On the evening of September 13, 2011, Eva Robinson and her 16-year-old son, Matthew Robinson, were walking their dog outside their Arkansas home in Dover when a police officer drove past them.
Thinking he may have known the cop, Matthew waved at Dover Deputy Marshall Steven Payton in an iconic small-town gesture expected in a town of less than 1,500.
In response to the polite wave, Payton turned on his patrol lights and confronted Matthew, accusing him of being on drugs, finding it suspicious that he would keep one hand in is pocket while waving with the other.
Feeling “outnumbered,” Payton would then order the mother, son and schnauzer into the backseat of his patrol car to wait for more cops.
Once those cops arrived, Matthew ended up getting choked, beaten and tasered several times. And his mother ended up getting dragged on the ground and thrown against a patrol car.
Hearing his wife screaming, Ron Robinson ran out the house, but was immediately ordered to drop to his knees and place his hands over his head.
The cops then told Ron, a volunteer firefighter in that same town for more than 30 years, that his son had been caught with drugs and drug paraphernalia.
But that was a complete lie.
It turned into a hellish nightmare for the Sunday school teacher and her son, who was not even allowed to be on social media because it was considered a bad influence.
This month, Eva and Matthew received a $225,000 settlement in the hopes to put the ordeal behind them.
The ACLU of Arkansas filed the lawsuit on their behalf, which can be read here, naming the Dover Police Department, the Pope County Sheriff’s Department and the Arkansas State Police as defendants because the latter two agencies were the ones who responded to the scene once Payton placed them in the back of the car.
When the new cops arrived, they suggested the Robinsons be searched for weapons, so they opened the door and ordered them out.
However, Matthew’s shoe became stuck underneath the seat and he lost his balance, so he reached his arm out, hoping one of the cops would assist him.
But Sergeant Kristopher Stevens of the Pope County Sheriff’s Office took that as a threat and began tasering him.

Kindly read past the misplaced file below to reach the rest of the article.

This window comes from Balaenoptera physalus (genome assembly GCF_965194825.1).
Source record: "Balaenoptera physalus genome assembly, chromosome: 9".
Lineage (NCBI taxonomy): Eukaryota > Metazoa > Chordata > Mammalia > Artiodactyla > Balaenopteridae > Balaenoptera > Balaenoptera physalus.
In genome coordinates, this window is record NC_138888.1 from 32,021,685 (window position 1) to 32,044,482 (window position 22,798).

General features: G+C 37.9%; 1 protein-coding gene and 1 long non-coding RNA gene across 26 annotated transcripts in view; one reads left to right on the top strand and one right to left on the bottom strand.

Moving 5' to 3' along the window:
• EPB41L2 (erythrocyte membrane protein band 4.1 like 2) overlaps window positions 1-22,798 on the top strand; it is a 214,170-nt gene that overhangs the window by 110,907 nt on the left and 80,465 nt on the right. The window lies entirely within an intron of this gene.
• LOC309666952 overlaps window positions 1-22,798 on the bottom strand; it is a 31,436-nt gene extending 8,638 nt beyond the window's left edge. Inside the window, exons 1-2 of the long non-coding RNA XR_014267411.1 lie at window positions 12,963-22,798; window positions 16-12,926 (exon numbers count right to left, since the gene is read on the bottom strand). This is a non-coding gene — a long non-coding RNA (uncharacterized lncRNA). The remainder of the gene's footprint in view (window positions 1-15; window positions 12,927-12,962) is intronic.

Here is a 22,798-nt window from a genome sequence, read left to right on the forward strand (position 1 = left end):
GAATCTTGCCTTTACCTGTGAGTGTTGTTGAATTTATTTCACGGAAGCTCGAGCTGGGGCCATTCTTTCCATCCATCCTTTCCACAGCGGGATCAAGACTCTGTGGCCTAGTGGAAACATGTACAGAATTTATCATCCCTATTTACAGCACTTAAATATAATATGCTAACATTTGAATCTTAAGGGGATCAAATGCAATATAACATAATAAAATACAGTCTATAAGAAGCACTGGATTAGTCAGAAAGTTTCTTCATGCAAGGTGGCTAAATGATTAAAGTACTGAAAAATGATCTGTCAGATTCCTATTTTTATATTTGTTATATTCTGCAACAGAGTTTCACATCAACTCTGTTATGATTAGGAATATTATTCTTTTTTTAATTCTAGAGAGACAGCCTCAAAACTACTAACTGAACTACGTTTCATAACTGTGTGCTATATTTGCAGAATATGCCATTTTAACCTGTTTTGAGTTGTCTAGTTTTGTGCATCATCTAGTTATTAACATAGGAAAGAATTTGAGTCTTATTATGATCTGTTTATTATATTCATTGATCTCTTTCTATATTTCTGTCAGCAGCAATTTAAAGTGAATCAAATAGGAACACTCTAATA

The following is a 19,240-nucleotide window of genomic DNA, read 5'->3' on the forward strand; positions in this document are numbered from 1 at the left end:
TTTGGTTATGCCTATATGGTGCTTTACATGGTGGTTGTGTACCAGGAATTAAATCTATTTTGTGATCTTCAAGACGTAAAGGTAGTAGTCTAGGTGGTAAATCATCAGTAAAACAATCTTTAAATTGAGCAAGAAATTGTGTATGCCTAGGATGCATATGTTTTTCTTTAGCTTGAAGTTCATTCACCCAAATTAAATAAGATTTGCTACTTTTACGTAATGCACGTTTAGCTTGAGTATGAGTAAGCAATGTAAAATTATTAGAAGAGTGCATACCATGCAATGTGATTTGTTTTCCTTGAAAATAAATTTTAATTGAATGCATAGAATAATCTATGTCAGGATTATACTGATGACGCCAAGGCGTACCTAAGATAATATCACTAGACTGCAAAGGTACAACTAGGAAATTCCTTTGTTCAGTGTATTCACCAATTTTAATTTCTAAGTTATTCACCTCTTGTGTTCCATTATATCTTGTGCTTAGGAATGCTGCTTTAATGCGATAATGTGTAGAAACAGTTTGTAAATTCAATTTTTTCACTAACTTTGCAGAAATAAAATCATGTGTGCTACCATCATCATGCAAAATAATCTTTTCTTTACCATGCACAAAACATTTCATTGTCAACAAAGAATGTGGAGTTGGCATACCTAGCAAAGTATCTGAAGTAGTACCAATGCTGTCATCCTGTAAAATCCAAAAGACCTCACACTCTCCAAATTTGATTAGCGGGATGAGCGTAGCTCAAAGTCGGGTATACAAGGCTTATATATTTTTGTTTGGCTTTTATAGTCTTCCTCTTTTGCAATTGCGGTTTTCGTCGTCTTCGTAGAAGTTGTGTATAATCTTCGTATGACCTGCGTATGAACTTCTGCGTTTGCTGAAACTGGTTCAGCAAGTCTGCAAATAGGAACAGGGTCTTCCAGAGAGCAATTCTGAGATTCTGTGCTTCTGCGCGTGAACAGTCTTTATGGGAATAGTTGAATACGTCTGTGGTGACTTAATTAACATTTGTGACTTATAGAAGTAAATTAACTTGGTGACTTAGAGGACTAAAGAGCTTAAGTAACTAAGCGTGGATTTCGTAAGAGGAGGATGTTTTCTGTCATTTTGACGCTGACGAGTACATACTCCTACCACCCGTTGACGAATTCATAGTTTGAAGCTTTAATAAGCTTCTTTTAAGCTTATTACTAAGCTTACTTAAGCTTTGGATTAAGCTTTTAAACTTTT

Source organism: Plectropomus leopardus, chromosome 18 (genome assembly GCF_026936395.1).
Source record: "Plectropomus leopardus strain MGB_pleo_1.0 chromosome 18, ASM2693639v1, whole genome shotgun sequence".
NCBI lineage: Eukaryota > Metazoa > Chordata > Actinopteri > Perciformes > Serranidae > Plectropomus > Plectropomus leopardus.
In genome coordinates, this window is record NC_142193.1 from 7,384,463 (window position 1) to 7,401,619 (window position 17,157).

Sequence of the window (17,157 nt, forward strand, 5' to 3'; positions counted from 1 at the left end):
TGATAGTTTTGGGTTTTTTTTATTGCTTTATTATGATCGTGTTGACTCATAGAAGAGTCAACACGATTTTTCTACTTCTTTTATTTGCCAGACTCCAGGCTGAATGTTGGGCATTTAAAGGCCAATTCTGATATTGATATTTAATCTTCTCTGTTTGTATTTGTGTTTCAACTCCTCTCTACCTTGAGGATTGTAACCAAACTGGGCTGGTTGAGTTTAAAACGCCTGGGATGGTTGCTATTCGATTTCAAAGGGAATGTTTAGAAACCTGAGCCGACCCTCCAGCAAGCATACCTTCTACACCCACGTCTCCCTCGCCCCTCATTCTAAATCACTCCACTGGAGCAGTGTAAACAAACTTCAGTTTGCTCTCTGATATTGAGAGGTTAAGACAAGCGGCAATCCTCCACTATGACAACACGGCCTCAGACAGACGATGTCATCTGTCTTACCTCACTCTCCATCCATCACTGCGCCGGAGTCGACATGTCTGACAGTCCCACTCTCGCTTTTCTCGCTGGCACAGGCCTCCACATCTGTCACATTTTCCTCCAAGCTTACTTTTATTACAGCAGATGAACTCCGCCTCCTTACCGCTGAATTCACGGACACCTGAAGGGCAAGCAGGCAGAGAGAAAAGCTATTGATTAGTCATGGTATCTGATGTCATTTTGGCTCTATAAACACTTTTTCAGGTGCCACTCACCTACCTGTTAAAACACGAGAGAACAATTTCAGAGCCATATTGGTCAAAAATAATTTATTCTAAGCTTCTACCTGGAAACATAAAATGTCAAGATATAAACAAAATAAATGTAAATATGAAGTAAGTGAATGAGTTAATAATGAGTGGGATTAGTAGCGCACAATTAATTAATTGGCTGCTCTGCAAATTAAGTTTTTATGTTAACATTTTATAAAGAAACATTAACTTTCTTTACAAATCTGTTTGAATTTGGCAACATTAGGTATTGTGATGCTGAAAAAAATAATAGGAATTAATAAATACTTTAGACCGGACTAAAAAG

Seeing her son yell out in pain, Eva thought her son was being shot, so she placed her body over his body in an attempt to protect him.
That led to cops dragging them both out of the car and pulling them apart, tasering both the mother and her son, resulting in the mother urinating on herself.
But seeing that her son was still getting beaten and tasered, she tried to crawl over to him to protect him, which resulted in the cops slamming her against the car, resulting in a broken antenna.
She was then transported to jail on charges of resisting arrest, disorderly conduct and criminal mischief for the broken antenna.
Seven months later, during Eva’s trial, Peyton would testify that the only reason he stopped Matthew was because he was concerned for Eva’s safety.
“The male was approximately 6 foot 3, over 200 pounds — kind of bulky,” Payton said. “Then there was a petite, slender female. I was concerned for the safety of the female.”
The judge, who did not allow dashcam evidence into the trial because it had been brightened for better visibility, found Eva guilty on all three charges, ordering her to pay more than $1,000 in fines.
But she appealed and was acquitted of all charges by a jury three months later, in a trial where the dashcam video was admitted.
That enabled them to file their lawsuit in July 2013, which claimed that Matthew suffered permanent injuries and emotional distress. It also alleged that the Robinsons Fourth and Fourteenth Amendment rights were violated.
The suit revealed that the Dover Police Department had a policy to detain citizens even when an officer has no clear or reasonable suspicion that the individual being detained has committed a crime.
The suit claimed those very policies are unconstitutional, and are what prompted the start of this entire incident. And the court obviously agreed.
The law enforcement personnel on scene even made attempts to cover up their misconduct; they failed to document the event, they failed to file use of force reports, they failed to give medical treatment to the taser victims, and they failed to maintain data on the taser that showed how many times it was fired.
In an attempt to avoid a civil lawsuit, the Dover Police attorney offered that the charges against the Robinson’s be dismissed in exchange of the Robinson’s keeping quiet. The Robinson’s rejected that deal.
ACLU of Arkansas Executive Director Rita Sklar stated the following:
“What started as an unnecessary police stop–for suspicions that could have been easily diffused–turned into a train of police misconduct that could not be stopped. We entrust our police officers with great power—the power to detain, arrest, and use deadly force if necessary: we have the right to expect the utmost professionalism and good judgment from them in return.”
And ACLU of Arkansas Legal Director Holly Dickson said:
“The brutality that Eva and Matthew endured shows us that something is wrong with the way Arkansas police are trained. We need to ensure that all police officers in this state are trained to act in a manner that respects people and their constitutional rights.”
But what if they had not settled? What if they had taken the case to trial and let a jury decide if they deserve monetary damages?
They actually did and a jury ruled against them after a six-day trial.
But the settlement was agreed upon while the jury was in its second day of deliberations. In fact, the settlement was reached 30 minutes before the jury ruled against the family.
PINAC News reporter Joshua Brown contributed to this report.